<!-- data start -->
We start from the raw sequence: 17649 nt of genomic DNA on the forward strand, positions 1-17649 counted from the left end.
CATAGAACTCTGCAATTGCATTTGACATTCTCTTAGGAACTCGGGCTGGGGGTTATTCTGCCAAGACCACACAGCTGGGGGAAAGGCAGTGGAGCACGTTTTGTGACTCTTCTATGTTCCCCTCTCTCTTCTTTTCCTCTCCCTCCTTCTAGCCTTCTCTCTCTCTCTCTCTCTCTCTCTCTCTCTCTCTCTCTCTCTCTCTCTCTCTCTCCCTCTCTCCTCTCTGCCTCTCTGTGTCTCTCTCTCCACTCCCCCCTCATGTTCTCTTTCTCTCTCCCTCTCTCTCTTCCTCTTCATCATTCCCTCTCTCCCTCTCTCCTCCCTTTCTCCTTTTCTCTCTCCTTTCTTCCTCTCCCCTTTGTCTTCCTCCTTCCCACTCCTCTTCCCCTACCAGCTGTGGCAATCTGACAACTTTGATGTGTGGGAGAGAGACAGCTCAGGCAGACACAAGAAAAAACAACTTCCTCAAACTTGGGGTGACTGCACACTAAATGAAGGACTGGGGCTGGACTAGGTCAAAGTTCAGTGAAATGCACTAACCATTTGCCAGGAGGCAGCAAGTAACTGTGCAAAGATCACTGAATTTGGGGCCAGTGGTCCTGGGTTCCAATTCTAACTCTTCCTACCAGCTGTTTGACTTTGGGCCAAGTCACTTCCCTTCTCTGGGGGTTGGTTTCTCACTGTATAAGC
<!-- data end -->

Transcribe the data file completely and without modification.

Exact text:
We start from the raw sequence: 17649 nt of genomic DNA on the forward strand, positions 1-17649 counted from the left end.
CATAGAACTCTGCAATTGCATTTGACATTCTCTTAGGAACTCGGGCTGGGGGTTATTCTGCCAAGACCACACAGCTGGGGGAAAGGCAGTGGAGCACGTTTTGTGACTCTTCTATGTTCCCCTCTCTCTTCTTTTCCTCTCCCTCCTTCTAGCCTTCTCTCTCTCTCTCTCTCTCTCTCTCTCTCTCTCTCTCTCTCTCTCTCTCTCTCTCCCTCTCTCCTCTCTGCCTCTCTGTGTCTCTCTCTCCACTCCCCCCTCATGTTCTCTTTCTCTCTCCCTCTCTCTCTTCCTCTTCATCATTCCCTCTCTCCCTCTCTCCTCCCTTTCTCCTTTTCTCTCTCCTTTCTTCCTCTCCCCTTTGTCTTCCTCCTTCCCACTCCTCTTCCCCTACCAGCTGTGGCAATCTGACAACTTTGATGTGTGGGAGAGAGACAGCTCAGGCAGACACAAGAAAAAACAACTTCCTCAAACTTGGGGTGACTGCACACTAAATGAAGGACTGGGGCTGGACTAGGTCAAAGTTCAGTGAAATGCACTAACCATTTGCCAGGAGGCAGCAAGTAACTGTGCAAAGATCACTGAATTTGGGGCCAGTGGTCCTGGGTTCCAATTCTAACTCTTCCTACCAGCTGTTTGACTTTGGGCCAAGTCACTTCCCTTCTCTGGGGGTTGGTTTCTCACTGTATAAGC